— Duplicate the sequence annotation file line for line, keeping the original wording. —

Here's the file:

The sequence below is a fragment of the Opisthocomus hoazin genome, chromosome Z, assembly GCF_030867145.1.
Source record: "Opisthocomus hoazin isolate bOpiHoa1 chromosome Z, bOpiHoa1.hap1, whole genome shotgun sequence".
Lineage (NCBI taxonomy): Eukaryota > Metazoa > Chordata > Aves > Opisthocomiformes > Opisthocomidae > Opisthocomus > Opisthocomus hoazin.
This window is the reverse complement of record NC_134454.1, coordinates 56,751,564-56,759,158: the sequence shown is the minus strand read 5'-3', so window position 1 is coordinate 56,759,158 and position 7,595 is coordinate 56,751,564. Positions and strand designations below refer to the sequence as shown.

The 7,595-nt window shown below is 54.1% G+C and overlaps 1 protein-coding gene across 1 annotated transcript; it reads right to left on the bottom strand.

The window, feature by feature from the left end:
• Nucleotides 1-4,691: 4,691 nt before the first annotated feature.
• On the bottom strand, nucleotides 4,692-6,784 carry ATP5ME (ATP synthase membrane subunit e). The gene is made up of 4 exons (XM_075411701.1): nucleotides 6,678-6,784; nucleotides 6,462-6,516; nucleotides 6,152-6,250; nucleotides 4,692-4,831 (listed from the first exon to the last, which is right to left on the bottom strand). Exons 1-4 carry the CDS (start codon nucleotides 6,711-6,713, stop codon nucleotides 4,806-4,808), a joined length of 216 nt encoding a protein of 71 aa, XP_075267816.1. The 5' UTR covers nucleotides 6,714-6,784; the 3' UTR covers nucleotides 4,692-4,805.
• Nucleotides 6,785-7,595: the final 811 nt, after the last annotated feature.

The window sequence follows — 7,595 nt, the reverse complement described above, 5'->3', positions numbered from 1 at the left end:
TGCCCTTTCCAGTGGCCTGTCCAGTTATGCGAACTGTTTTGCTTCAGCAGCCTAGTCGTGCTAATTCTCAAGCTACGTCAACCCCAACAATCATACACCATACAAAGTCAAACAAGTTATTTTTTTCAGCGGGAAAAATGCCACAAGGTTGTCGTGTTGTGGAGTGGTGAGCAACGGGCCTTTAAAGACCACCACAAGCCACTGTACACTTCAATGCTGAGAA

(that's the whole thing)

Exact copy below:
The sequence below is a fragment of the Opisthocomus hoazin genome, chromosome Z, assembly GCF_030867145.1.
Source record: "Opisthocomus hoazin isolate bOpiHoa1 chromosome Z, bOpiHoa1.hap1, whole genome shotgun sequence".
Lineage (NCBI taxonomy): Eukaryota > Metazoa > Chordata > Aves > Opisthocomiformes > Opisthocomidae > Opisthocomus > Opisthocomus hoazin.
This window is the reverse complement of record NC_134454.1, coordinates 56,751,564-56,759,158: the sequence shown is the minus strand read 5'-3', so window position 1 is coordinate 56,759,158 and position 7,595 is coordinate 56,751,564. Positions and strand designations below refer to the sequence as shown.

The 7,595-nt window shown below is 54.1% G+C and overlaps 1 protein-coding gene across 1 annotated transcript; it reads right to left on the bottom strand.

The window, feature by feature from the left end:
• Nucleotides 1-4,691: 4,691 nt before the first annotated feature.
• On the bottom strand, nucleotides 4,692-6,784 carry ATP5ME (ATP synthase membrane subunit e). The gene is made up of 4 exons (XM_075411701.1): nucleotides 6,678-6,784; nucleotides 6,462-6,516; nucleotides 6,152-6,250; nucleotides 4,692-4,831 (listed from the first exon to the last, which is right to left on the bottom strand). Exons 1-4 carry the CDS (start codon nucleotides 6,711-6,713, stop codon nucleotides 4,806-4,808), a joined length of 216 nt encoding a protein of 71 aa, XP_075267816.1. The 5' UTR covers nucleotides 6,714-6,784; the 3' UTR covers nucleotides 4,692-4,805.
• Nucleotides 6,785-7,595: the final 811 nt, after the last annotated feature.

The window sequence follows — 7,595 nt, the reverse complement described above, 5'->3', positions numbered from 1 at the left end:
TGCCCTTTCCAGTGGCCTGTCCAGTTATGCGAACTGTTTTGCTTCAGCAGCCTAGTCGTGCTAATTCTCAAGCTACGTCAACCCCAACAATCATACACCATACAAAGTCAAACAAGTTATTTTTTTCAGCGGGAAAAATGCCACAAGGTTGTCGTGTTGTGGAGTGGTGAGCAACGGGCCTTTAAAGACCACCACAAGCCACTGTACACTTCAATGCTGAGAA